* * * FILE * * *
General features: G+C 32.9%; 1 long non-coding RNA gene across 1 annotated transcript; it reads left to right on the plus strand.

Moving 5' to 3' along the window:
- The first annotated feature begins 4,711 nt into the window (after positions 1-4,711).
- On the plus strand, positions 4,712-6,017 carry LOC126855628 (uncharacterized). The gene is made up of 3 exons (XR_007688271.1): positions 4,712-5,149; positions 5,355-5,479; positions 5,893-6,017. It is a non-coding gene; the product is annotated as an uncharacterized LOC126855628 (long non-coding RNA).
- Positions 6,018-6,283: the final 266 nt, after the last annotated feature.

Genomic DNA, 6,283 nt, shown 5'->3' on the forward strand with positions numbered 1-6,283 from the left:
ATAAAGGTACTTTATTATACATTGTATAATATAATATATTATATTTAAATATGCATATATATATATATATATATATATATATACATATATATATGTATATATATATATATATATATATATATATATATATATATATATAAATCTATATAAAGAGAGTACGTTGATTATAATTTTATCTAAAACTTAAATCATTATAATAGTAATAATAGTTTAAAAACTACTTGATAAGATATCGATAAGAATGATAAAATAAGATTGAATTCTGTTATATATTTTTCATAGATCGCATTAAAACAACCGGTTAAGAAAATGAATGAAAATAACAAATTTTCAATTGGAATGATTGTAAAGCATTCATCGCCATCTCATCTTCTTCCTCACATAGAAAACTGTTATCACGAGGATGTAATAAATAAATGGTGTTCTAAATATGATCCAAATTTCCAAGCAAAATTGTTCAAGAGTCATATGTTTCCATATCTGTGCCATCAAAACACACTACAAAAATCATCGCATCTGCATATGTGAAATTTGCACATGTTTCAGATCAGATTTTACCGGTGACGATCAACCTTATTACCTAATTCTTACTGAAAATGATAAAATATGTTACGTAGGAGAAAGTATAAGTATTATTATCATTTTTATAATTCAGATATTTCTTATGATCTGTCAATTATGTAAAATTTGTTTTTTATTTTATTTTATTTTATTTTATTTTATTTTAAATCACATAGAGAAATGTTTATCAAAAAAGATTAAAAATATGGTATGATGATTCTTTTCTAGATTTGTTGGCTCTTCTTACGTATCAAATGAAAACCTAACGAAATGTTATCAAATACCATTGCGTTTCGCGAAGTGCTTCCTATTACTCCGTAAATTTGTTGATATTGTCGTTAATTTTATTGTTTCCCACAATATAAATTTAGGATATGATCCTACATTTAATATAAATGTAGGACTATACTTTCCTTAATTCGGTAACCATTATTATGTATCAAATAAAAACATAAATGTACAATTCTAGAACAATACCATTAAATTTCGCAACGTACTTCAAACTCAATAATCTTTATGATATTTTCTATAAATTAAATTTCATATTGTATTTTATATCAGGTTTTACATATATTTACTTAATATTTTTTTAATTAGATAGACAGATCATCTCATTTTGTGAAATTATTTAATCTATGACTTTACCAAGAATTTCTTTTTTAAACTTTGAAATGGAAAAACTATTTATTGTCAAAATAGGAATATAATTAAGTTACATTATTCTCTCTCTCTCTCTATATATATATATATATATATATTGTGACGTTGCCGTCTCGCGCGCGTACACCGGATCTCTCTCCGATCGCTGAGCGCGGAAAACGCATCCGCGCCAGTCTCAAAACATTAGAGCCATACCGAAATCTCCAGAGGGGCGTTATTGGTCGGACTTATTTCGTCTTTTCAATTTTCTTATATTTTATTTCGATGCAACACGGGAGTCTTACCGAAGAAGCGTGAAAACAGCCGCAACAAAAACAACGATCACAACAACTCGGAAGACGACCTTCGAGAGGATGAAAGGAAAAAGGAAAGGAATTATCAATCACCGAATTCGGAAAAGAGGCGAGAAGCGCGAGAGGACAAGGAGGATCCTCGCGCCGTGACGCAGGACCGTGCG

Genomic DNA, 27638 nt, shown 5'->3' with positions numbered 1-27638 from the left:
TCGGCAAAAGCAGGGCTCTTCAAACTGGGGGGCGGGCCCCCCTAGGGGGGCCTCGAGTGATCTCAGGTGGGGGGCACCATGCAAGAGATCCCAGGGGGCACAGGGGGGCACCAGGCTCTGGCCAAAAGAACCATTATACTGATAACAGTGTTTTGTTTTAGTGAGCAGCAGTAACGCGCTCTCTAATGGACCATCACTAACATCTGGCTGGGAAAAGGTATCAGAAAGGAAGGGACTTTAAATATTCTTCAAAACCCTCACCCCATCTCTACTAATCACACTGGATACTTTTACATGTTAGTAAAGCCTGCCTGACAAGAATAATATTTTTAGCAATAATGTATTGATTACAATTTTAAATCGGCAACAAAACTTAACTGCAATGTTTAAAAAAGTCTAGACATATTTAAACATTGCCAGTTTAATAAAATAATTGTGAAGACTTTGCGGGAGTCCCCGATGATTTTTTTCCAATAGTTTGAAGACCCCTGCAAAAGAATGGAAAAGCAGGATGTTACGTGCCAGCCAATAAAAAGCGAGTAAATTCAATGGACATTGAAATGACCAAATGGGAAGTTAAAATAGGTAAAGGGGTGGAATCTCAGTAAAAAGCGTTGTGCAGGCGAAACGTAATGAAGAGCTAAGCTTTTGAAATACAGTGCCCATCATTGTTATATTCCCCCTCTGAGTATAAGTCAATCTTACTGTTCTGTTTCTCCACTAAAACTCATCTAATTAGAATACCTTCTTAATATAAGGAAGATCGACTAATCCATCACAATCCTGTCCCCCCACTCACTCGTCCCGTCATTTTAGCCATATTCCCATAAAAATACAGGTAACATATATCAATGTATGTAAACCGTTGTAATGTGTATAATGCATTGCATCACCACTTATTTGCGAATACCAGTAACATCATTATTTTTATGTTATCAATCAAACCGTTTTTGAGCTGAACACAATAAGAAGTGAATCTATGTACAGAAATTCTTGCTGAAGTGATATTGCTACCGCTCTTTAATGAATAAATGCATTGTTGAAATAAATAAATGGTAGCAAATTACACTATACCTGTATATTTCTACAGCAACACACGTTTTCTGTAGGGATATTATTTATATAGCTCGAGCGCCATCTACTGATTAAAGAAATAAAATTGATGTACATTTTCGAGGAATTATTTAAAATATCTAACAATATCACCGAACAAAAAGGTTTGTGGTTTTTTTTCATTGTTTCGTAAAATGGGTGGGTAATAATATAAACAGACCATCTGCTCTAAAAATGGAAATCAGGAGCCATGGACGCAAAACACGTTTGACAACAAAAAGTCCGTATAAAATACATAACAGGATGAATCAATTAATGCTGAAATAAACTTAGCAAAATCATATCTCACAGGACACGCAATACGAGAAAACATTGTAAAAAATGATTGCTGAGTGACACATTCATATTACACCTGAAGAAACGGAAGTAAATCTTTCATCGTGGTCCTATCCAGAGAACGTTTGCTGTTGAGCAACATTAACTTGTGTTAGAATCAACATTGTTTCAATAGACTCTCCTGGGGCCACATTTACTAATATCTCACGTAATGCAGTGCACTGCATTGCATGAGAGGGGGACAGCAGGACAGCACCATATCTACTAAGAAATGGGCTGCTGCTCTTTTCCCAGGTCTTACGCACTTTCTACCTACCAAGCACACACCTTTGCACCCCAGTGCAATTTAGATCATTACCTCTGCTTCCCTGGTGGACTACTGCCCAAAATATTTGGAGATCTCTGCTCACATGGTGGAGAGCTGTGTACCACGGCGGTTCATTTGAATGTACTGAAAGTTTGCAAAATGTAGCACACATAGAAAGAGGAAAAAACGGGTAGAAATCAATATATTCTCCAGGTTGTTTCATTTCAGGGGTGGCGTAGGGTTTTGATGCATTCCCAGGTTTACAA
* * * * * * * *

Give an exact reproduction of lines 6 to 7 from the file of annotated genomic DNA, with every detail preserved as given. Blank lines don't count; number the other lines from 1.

Genomic DNA, 6,283 nt, shown 5'->3' on the forward strand with positions numbered 1-6,283 from the left:
ATAAAGGTACTTTATTATACATTGTATAATATAATATATTATATTTAAATATGCATATATATATATATATATATATATATATACATATATATATGTATATATATATATATATATATATATATATATATATATATATATAAATCTATATAAAGAGAGTACGTTGATTATAATTTTATCTAAAACTTAAATCATTATAATAGTAATAATAGTTTAAAAACTACTTGATAAGATATCGATAAGAATGATAAAATAAGATTGAATTCTGTTATATATTTTTCATAGATCGCATTAAAACAACCGGTTAAGAAAATGAATGAAAATAACAAATTTTCAATTGGAATGATTGTAAAGCATTCATCGCCATCTCATCTTCTTCCTCACATAGAAAACTGTTATCACGAGGATGTAATAAATAAATGGTGTTCTAAATATGATCCAAATTTCCAAGCAAAATTGTTCAAGAGTCATATGTTTCCATATCTGTGCCATCAAAACACACTACAAAAATCATCGCATCTGCATATGTGAAATTTGCACATGTTTCAGATCAGATTTTACCGGTGACGATCAACCTTATTACCTAATTCTTACTGAAAATGATAAAATATGTTACGTAGGAGAAAGTATAAGTATTATTATCATTTTTATAATTCAGATATTTCTTATGATCTGTCAATTATGTAAAATTTGTTTTTTATTTTATTTTATTTTATTTTATTTTATTTTAAATCACATAGAGAAATGTTTATCAAAAAAGATTAAAAATATGGTATGATGATTCTTTTCTAGATTTGTTGGCTCTTCTTACGTATCAAATGAAAACCTAACGAAATGTTATCAAATACCATTGCGTTTCGCGAAGTGCTTCCTATTACTCCGTAAATTTGTTGATATTGTCGTTAATTTTATTGTTTCCCACAATATAAATTTAGGATATGATCCTACATTTAATATAAATGTAGGACTATACTTTCCTTAATTCGGTAACCATTATTATGTATCAAATAAAAACATAAATGTACAATTCTAGAACAATACCATTAAATTTCGCAACGTACTTCAAACTCAATAATCTTTATGATATTTTCTATAAATTAAATTTCATATTGTATTTTATATCAGGTTTTACATATATTTACTTAATATTTTTTTAATTAGATAGACAGATCATCTCATTTTGTGAAATTATTTAATCTATGACTTTACCAAGAATTTCTTTTTTAAACTTTGAAATGGAAAAACTATTTATTGTCAAAATAGGAATATAATTAAGTTACATTATTCTCTCTCTCTCTCTATATATATATATATATATATATTGTGACGTTGCCGTCTCGCGCGCGTACACCGGATCTCTCTCCGATCGCTGAGCGCGGAAAACGCATCCGCGCCAGTCTCAAAACATTAGAGCCATACCGAAATCTCCAGAGGGGCGTTATTGGTCGGACTTATTTCGTCTTTTCAATTTTCTTATATTTTATTTCGATGCAACACGGGAGTCTTACCGAAGAAGCGTGAAAACAGCCGCAACAAAAACAACGATCACAACAACTCGGAAGACGACCTTCGAGAGGATGAAAGGAAAAAGGAAAGGAATTATCAATCACCGAATTCGGAAAAGAGGCGAGAAGCGCGAGAGGACAAGGAGGATCCTCGCGCCGTGACGCAGGACCGTGCG